Change Comes From the Inside Out

imageI ran across a great article in the Harvard Business Review last week by Peter Bregman, CEO of Bregman Partners, a company that strengthens leadership in people and organizations. Bregram’s article is titled, “Execution is a People Problem, Not a Strategy Problem.”

After reading the article I reflected back to our change-vision in the heady days of Madison, Wisc. police reform – “Quality from the inside out.” This was what Bregman was taking about, unless we can somehow shape the “hearts and minds” of our officers, we will never get to where we need to be as a profession.

The change process I write about in my book, Arrested Development, and Kenneth Novak, and others describe in their chapter, “Organizational Change” in the 7th edition of Police and Society (Oxford Press, 2017) is dependent on that theory – when we want to do or change something it’s not about what we put on the drawing board but how those in the organization are led.

More and more today, it’s not about the plan, but about how the people who are expected to carry out the plan are engaged, listened to, and treated with respect.

Bregman writes, “Paul (a pseudonym) the CEO of Maxreed, a global publishing company, was having trouble sleeping. Publishing is an industry that’s changing even faster than most other fast-changing industries, but Paul wasn’t awake worrying about his strategy. He had a solid plan that took advantage of new technologies, and the board and his leadership team were aligned around it. Paul and his team had already reorganized the structure — new divisions, revised roles, redesigned processes — to support their strategy.

“So what was Paul worrying about? People.

“Which is precisely what he should be worrying about. However hard it is to devise a smart strategy, it’s ten times harder to get people to execute on that strategy. And a poorly executed strategy, no matter how clever, is worthless…”

He we were to depict the organizational challenge graphically, it would be going from this:


To this:


While most organizations (including police) rely on communication (most often top-down) to make this important realignment. But it’s not enough.

“To deliver stellar results,” Bregman says, “people need to be hyperaligned and laser-focused on the highest-impact actions that will drive the organization’s most important outcomes.” Most of us know that even in the most stable and well-run organization, people are often not aligned with the mission, poorly focused, and even working at cross=purposes to the direction the leader wants the organization to go.

Think for a moment about tightening up your organization’s use of force policy. We all know that issuing a policy change, even engaging in training, is not enough to make is work and be sustained.

Bregman says the most important strategy question you need to answer is: “How can we align everyone’s efforts and help them accomplish the organization’s most important work?”

After 25 years of experimenting with this problem and its question, Bregram designed what he calls “The Big Arrow Process.”

Defining the Big Arrow

  1. What is the most important outcome to achieve over the next 12 months – the One Most Important Thing?
  1. If you can answer “yes” to each of these questions, it’s likely that your Big Arrow is on target.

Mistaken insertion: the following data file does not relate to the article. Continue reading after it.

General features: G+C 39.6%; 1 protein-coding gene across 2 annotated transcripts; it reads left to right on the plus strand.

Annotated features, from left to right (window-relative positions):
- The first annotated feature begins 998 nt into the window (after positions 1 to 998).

1. Will success in the Big Arrow drive the mission of the larger organization?
    2. Is the Big Arrow supporting, and supported by, your primary organizational goals?
    3. Will achieving it make a statement to the organization about what’s most important?
    4. Will it lead to the execution of your strategy?
    5. Is it the appropriate stretch?
    6. Are you excited about it?
    7. Do you have an emotional connection to it?

Along with this kind of outcome clarity, Bregman also created behavioral clarity by identifying the most important behavior that would lead to achieving the outcome and those most capable of leading it.

  1. What current behavior do we see in the organization that will make driving the Big Arrow harder and make success less likely?
  2. Then articulate the opposite, which will then be the positive drivers — “Big Arrow behavior.
  3. Identify the people in the organization who has the greatest capacity to affect the forward movement of the Arrow?
  4. Who is an “influencer” in the organization?
  5. Who has an outsize impact on our Big Arrow outcome or behavior?

If this raises your interest in thinking about how you will go about leading a major change in your organization I urge you to read the full article HERE.

What Bregman said aligns very strongly with the Madison way that was very effective in moving a police organization in the early 1980s. What we are really talking about is meeting our employees needs while we improve the ways police services are delivered. And that’s as relevant today as it was 30 years ago!

  • Peter Bregman is CEO of Bregman Partners, a company that strengthens leadership in people and in organizations through programs (including the Bregman Leadership Intensive), coaching, and as a consultant to CEOs and their leadership teams. Best-selling author of 18 Minutes, his most recent book is Four Seconds (February 2015).


  1. I recently joined a local organization in my new community. It’s a women’s political grassroots group with lots of energy. The president and I were discussing our way forward for positive action in the wake of the election. This article is exactly what I needed today. Thanks, Chief!


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